So in short, how this will work:
- We setup the needed tools
- We grab all the metadata from your Salesforce Org
- We commit the relevant parts of your code
- We create a pipeline testing and deploying the code to one or more Salesforce Orgs
Need help setting this up? Contact us.
#1 Setting up the tools
We use the Salesforce Metadata API to deploy new code and possibly other things like permissions to different environments. For this you can use the Force.com Migration Tool but that simply s*cks. There is this awesome force-dev-tool (a npm package) that wraps the whole thing much more usable. Install it using:
npm install --global force-dev-tool
Next you should be able to run the following command:
$ force-dev-tool Usage: force-dev-tool <command> [<args>...] force-dev-tool -h | --help force-dev-tool --version
Configure your different environments (Salesforce orgs).
$ force-dev-tool remote add development user pass --default $ force-dev-tool remote add production user pass
Check if you can login.
$ force-dev-tool login development Logged in successfully to remote development. Use the following URL to open Salesforce in your web browser: https://mynamespace.my.salesforce.com/secur/frontdoor.jsp?sid=REDACTED
#2 Grabbing the metadata
Create a new folder for your project:
$ mkdir your-sf-project
To download all the latest metadata from your production org (or any other) run:
force-dev-tool fetch --progress production force-dev-tool package -a production force-dev-tool retrieve production
This will create a
src folder with all your metadata. The
src/package.xml file will contain all the different items we want to deploy (sync to other orgs).
The hard part now is to strip the
src folder and
src/package.xml to only contain the relevant parts you want to have deployed. Let’s say you only want to deploy all things Apex. Edit
src/package.xml to only contain something like:
<?xml version="1.0" encoding="UTF-8"?> <Package xmlns="http://soap.sforce.com/2006/04/metadata"> <types> <members>*</members> <name>ApexClass</name> </types> <types> <members>*</members> <name>ApexComponent</name> </types> <types> <members>*</members> <name>ApexPage</name> </types> <types> <members>*</members> <name>ApexTrigger</name> </types> <version>38.0</version> </Package>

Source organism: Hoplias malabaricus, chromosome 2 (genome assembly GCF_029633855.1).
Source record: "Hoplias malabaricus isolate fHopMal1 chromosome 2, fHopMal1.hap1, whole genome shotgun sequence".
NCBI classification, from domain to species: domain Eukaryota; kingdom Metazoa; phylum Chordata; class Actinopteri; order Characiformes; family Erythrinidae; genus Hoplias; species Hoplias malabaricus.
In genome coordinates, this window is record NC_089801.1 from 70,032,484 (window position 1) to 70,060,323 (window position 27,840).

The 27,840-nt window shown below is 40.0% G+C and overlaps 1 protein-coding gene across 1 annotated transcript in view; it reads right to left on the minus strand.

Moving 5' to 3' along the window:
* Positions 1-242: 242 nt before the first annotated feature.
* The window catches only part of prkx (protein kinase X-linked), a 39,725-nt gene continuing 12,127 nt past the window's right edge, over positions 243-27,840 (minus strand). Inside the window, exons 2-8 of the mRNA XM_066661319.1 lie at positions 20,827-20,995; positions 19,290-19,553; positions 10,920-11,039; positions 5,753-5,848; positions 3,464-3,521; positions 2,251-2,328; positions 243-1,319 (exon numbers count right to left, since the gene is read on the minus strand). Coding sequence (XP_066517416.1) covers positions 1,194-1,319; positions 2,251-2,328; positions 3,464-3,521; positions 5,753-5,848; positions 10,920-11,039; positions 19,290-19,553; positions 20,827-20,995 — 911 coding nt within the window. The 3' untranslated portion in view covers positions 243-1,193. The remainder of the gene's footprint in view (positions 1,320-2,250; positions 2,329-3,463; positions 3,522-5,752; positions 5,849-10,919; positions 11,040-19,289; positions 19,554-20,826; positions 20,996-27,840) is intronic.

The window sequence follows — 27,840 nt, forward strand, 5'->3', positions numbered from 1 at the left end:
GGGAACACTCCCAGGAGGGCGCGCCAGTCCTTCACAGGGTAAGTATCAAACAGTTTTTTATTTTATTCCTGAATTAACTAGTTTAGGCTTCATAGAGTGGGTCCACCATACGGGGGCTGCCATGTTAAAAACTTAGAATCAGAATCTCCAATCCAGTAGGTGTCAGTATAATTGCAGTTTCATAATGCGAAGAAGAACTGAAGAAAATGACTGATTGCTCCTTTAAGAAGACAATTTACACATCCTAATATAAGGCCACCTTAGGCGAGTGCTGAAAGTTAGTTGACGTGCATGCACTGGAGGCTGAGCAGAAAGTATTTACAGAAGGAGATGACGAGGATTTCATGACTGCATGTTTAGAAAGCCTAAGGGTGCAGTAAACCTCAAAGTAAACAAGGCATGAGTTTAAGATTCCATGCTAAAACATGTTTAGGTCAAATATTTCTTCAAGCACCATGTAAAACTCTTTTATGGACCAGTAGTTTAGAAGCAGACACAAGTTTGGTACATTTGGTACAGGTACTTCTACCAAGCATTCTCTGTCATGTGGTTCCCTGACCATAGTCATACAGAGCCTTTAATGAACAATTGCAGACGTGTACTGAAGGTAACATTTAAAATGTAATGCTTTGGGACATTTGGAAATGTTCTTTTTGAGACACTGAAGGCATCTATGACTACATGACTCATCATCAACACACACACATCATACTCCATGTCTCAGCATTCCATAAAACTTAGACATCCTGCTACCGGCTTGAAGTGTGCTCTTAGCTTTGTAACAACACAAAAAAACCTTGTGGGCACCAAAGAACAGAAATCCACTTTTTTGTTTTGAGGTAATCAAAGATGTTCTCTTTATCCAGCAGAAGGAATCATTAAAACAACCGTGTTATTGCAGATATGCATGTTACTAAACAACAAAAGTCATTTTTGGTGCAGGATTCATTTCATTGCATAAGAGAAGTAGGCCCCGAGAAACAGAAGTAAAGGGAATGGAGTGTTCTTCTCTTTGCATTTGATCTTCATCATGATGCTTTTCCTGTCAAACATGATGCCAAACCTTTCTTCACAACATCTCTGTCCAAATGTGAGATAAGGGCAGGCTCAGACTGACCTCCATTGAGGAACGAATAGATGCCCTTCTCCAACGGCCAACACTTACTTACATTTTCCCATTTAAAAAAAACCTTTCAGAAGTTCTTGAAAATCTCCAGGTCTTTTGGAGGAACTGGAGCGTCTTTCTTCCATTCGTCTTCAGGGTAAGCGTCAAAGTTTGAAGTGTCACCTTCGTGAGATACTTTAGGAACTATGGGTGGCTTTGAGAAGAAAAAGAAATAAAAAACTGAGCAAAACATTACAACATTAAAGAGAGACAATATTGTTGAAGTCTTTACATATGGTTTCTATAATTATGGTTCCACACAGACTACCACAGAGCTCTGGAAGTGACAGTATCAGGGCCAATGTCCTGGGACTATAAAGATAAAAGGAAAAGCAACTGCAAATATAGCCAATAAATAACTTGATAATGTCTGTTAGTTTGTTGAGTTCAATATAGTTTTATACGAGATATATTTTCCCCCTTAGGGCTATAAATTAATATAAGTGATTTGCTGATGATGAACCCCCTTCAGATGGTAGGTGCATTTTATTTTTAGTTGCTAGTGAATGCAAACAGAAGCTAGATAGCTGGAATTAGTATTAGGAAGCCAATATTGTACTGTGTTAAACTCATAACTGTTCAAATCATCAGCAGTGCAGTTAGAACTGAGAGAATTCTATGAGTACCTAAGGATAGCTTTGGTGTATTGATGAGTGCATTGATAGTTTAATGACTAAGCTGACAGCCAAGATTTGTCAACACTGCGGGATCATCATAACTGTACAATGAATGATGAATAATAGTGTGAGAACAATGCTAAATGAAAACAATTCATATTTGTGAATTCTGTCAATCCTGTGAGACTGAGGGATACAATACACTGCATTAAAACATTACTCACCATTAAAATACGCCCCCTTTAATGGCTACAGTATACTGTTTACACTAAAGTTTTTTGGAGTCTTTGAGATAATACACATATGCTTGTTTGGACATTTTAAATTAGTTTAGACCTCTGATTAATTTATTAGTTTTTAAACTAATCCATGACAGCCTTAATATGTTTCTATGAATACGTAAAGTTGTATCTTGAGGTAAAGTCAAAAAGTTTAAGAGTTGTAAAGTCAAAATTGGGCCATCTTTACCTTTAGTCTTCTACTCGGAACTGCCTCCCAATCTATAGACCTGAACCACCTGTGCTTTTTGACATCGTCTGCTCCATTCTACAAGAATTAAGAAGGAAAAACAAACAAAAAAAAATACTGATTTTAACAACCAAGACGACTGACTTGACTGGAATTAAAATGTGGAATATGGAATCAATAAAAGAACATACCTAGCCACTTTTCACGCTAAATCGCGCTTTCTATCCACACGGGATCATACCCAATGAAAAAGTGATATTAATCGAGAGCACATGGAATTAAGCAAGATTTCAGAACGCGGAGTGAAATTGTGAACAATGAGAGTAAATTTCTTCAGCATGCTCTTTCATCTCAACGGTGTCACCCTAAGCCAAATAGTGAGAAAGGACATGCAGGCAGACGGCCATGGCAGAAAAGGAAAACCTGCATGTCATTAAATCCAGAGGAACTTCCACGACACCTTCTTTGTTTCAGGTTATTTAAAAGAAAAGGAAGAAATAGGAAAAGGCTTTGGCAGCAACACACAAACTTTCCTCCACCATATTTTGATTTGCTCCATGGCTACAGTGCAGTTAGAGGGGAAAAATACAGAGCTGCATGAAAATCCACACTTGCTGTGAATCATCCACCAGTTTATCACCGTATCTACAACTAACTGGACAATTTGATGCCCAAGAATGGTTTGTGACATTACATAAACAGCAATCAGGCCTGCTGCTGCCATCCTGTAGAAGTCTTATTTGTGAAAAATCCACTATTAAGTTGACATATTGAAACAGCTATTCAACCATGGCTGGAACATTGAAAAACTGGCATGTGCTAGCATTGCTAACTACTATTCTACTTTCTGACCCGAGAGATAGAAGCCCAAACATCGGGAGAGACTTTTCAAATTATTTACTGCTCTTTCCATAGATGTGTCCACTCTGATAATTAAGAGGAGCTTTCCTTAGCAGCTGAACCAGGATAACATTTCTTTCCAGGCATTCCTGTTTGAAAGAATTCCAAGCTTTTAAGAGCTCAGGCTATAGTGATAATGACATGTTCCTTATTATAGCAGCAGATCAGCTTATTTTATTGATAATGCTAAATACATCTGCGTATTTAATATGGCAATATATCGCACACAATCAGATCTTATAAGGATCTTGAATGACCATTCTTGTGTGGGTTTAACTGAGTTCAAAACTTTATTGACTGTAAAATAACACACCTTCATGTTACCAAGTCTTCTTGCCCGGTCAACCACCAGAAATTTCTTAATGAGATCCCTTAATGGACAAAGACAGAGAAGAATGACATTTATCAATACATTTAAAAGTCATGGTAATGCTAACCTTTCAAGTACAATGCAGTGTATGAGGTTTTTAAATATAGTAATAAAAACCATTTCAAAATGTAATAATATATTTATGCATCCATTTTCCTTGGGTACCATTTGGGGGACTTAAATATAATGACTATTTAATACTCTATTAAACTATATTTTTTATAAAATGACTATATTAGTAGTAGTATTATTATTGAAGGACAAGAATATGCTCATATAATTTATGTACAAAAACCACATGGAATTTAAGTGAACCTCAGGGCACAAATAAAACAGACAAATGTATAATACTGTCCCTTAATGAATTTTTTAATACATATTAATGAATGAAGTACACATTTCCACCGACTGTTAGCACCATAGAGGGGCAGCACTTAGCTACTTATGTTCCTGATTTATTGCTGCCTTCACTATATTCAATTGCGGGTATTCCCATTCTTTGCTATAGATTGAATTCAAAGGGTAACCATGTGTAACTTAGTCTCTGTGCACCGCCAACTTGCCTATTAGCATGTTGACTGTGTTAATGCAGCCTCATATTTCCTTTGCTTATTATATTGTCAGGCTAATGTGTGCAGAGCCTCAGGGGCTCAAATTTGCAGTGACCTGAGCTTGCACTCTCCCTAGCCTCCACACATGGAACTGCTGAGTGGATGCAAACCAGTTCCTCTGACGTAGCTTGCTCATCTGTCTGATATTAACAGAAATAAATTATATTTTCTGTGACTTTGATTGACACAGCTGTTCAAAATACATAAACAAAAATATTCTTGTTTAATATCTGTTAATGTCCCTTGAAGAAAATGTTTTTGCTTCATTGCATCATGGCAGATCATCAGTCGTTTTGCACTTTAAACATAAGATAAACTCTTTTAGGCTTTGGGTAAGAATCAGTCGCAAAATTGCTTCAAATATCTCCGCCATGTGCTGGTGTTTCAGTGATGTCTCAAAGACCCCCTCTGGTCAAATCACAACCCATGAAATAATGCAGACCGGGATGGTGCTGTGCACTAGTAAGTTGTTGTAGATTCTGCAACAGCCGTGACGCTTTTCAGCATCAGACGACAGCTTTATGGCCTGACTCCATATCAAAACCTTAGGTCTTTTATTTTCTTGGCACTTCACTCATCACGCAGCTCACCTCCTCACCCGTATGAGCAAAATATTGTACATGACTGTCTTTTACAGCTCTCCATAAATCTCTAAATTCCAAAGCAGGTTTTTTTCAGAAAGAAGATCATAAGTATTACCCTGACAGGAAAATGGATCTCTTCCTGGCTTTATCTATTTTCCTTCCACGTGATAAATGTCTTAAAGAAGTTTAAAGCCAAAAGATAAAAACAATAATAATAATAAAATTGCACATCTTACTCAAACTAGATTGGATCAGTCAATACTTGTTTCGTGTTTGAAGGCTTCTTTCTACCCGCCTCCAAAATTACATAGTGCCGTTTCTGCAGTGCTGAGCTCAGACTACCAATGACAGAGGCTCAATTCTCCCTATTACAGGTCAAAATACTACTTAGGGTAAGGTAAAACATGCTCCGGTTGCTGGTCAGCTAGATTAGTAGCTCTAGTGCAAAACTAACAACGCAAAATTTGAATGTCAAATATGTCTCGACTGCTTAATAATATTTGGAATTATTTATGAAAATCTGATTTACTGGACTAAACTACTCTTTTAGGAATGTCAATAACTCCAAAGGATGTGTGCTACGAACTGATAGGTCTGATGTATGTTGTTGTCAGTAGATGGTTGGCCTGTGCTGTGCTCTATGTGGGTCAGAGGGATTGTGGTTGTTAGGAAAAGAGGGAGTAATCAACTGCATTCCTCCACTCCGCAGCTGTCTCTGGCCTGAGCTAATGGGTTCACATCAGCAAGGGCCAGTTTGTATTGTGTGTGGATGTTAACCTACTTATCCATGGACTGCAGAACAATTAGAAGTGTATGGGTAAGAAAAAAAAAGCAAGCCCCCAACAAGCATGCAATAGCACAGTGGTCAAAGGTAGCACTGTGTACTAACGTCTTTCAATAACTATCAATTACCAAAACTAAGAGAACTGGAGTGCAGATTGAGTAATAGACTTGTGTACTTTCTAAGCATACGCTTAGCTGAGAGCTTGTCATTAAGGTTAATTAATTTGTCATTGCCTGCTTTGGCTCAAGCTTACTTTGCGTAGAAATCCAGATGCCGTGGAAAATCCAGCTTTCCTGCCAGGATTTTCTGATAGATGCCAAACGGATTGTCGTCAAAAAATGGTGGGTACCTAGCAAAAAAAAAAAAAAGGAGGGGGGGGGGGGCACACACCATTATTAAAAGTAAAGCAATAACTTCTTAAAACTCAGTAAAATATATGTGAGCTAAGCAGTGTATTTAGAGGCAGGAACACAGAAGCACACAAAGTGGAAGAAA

Remember, not all types support the
* (wildcard) in
Next remove all folders from
src/classes/ src/components/ src/triggers/
#3 Committing the code to Gitlab
Get into an empty project directory to grab your Salesforce environment.
$ cd your-sf-project $ git init . # or an existing Gitlab project repo $ git add . $ git commit -m "My first Salesforce metadata." # Add your remote repo and push your code (to Gitlab / Github / Bitbucket / ..)
#4 Creating an automated pipeline
Your CI/CD pipeline will use two commands. One to test deployments without actually doing a thing. Another to really deploy.
force-dev-tool -ct development # This will do a dry-run force-dev-tool -t development # This will test and deploy
In Gitlab this is super easy, just create the following
stages: - test - deploy image: node:7.2.0 before_script: - npm install --global force-dev-tool --silent &>/dev/null cache: paths: - /usr/local/lib/node_modules untracked: true test_deploy_development: stage: test script: - force-dev-tool deploy -ct development test_deploy_production: stage: test allow_failure: true script: - force-dev-tool deploy -ct production deploy_development: stage: deploy environment: development only: - develop script: - force-dev-tool deploy development deploy_production: stage: deploy environment: production when: manual script: # The -t makes sure we run tests - force-dev-tool deploy -t production
Commit this file to your repo, push it to Gitlab and whach your changes being deployed automagically. To deploy to your
production environment / org you still need to press the play button.
Need help setting this up? Contact us.